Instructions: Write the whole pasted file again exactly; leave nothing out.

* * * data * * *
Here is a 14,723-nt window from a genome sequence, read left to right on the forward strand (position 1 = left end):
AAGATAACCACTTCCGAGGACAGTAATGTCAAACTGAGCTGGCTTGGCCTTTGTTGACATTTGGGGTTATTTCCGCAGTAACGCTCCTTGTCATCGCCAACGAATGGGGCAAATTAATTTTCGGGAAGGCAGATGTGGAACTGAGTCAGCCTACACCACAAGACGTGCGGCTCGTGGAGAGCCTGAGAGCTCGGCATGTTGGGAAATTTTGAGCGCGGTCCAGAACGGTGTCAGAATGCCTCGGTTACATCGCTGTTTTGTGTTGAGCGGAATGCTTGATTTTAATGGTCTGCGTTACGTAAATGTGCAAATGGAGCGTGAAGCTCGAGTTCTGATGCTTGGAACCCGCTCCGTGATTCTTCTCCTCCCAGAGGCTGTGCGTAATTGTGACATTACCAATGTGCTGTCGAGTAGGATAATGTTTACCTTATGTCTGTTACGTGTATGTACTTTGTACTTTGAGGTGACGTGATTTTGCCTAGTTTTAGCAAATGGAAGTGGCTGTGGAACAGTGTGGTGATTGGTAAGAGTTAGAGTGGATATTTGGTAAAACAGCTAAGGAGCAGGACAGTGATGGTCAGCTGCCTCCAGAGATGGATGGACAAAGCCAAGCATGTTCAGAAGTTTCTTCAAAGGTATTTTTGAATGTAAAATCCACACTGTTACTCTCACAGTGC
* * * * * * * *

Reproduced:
Here is a 14,723-nt window from a genome sequence, read left to right on the forward strand (position 1 = left end):
AAGATAACCACTTCCGAGGACAGTAATGTCAAACTGAGCTGGCTTGGCCTTTGTTGACATTTGGGGTTATTTCCGCAGTAACGCTCCTTGTCATCGCCAACGAATGGGGCAAATTAATTTTCGGGAAGGCAGATGTGGAACTGAGTCAGCCTACACCACAAGACGTGCGGCTCGTGGAGAGCCTGAGAGCTCGGCATGTTGGGAAATTTTGAGCGCGGTCCAGAACGGTGTCAGAATGCCTCGGTTACATCGCTGTTTTGTGTTGAGCGGAATGCTTGATTTTAATGGTCTGCGTTACGTAAATGTGCAAATGGAGCGTGAAGCTCGAGTTCTGATGCTTGGAACCCGCTCCGTGATTCTTCTCCTCCCAGAGGCTGTGCGTAATTGTGACATTACCAATGTGCTGTCGAGTAGGATAATGTTTACCTTATGTCTGTTACGTGTATGTACTTTGTACTTTGAGGTGACGTGATTTTGCCTAGTTTTAGCAAATGGAAGTGGCTGTGGAACAGTGTGGTGATTGGTAAGAGTTAGAGTGGATATTTGGTAAAACAGCTAAGGAGCAGGACAGTGATGGTCAGCTGCCTCCAGAGATGGATGGACAAAGCCAAGCATGTTCAGAAGTTTCTTCAAAGGTATTTTTGAATGTAAAATCCACACTGTTACTCTCACAGTGC